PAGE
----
Island Mountain Arts is excited to announce an exhibition launch, “Migration Parade”, on Friday May 3rd, 2019 at 7 pm, featuring the work of Alexandra Goodall and Danielle Savage. This free exhibition will be a collaborative exploration of the sensorial: specifically sound and vision. Migration parade is supported in part by the Canada Council for the Arts.
The exhibition will remain on view through Sunday, June 9th, 2019.
“I am a textile artist interested in embodiment and relationship; my current focus lies in exploring the nature and myth of body/mind separation through the medium of felt. I create sculptural felted pieces and incorporate cut and painted paper, as well as other found objects, into these assemblages. I have grown to extend my practice into the discipline of installation art. In installation work, I am challenged to notice the spaces in our perception that we are normally blind to. It allows me to explore the work as an experience that enfolds us and stimulates all of our senses,” explains Alexandra.
Alexandra’s works have been said to “look like they should make sound,” invoking a type of synaesthesia. “This inspired me to reach out to Danielle as a collaborator. Her sound work and approach to the creative process is very inspiring for me and pushes me to expand beyond my dominant medium, which mostly uses my visual and haptic senses.” Alexandra’s work has been previously featured in Lake Country Art Gallery and the Penticton Art Gallery. She currently lives in the Okanagan Valley, British Columbia.
Danielle Savage uses natural sounds and hyper-edited entities on her personal journey to discover new ways to listen. “The sonic material I am using for this installation will draw largely on field recordings taken in Canada and Colombia during the past year. I spent years hitchhiking and busking, which is largely how I got my start musically,” says Danielle. She is interested in sound as practice, research, ritual, and as it induces liberation/ altered space. She has studied composition with Georges Dimitrov, Sandeep Bhagwati, Rosemary Mountain, and Jose- Luis Hurtado. Recently, she has presented work at Foro de Musica Nueva (Mexico), Festival de la Imagen (Colombia), Visiones Sonoras (Mexico), and 60x60 festival (Montréal). She has completed two undergraduate degrees, both from Concordia in Montréal: a BFA Specialization in Composition, and a BFA in Electroacoustics. Some of her other music being presented this year includes a piece for loudspeakers at Montréal New Music Festival (MNM) in March, and a premiere of a piece written for two pianos by Duo Turgeon at LER Auditorium (NB) in September.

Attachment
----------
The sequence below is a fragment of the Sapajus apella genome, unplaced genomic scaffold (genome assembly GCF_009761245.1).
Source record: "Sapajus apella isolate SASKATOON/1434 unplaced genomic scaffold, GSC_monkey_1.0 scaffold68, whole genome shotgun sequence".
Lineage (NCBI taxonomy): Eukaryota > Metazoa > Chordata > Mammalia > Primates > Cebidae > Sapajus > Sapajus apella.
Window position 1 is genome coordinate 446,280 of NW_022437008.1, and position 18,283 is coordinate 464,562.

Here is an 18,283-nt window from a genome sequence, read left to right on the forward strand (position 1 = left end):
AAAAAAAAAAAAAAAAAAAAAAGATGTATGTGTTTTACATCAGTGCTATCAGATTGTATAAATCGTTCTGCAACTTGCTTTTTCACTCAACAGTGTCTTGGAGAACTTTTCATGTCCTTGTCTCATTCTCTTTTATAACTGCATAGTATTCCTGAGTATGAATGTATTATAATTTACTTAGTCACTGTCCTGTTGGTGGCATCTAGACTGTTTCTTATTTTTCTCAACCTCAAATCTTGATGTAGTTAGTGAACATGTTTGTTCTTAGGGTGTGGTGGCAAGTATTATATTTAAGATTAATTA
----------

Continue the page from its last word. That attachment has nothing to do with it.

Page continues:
Danielle has been a featured performer in both solo and group-projects at a number of festivals and other venues, including: a collaboration with the Concordia Laptop Orchestra (CLORk) at Music In New Technologies (MINT) conference, Radio WWOZ New Orleans, Santa Barbara Public Television, ArtsWells Festival, Lux Magna Festival, Kulaks Woodshed Hollywood, and more.
These artists are excited to return to Wells to collaborate together, a place that has been a big part of their artistic process over the years.
The installation will consist of three large-scale felted sculptures. Each sculpture is comprised of over 70 hand-made felted woolen vessels. The palette of the exhibition is inspired by the natural white wool used for the felted components which imparts a soft, warm lustre indicative of bone, cocoons and animal hair.
The sculptures are intentionally ambiguous, but meant to evoke diving bells, eggs, spindles, cicadas, cocoons, seed pods and hives. Each structure has its own sonic vocabulary. The underbelly of each work contains small, portable music players, directing themselves down to noise-cancelling headphones. The sculptures share their aural voice in hive-like, primal patterns and choral groupings of sounds. Swells, flocks, assembly and dispersal; the beauty of vocables in motion. Drawing on field recordings made in Canada and Colombia over the past year, the sounds are ephemeral and evolving, using the voices of frogs, insects, and birds as a foundation to explore electroacoustic sonic terrain: both the hyper-edited and the natural.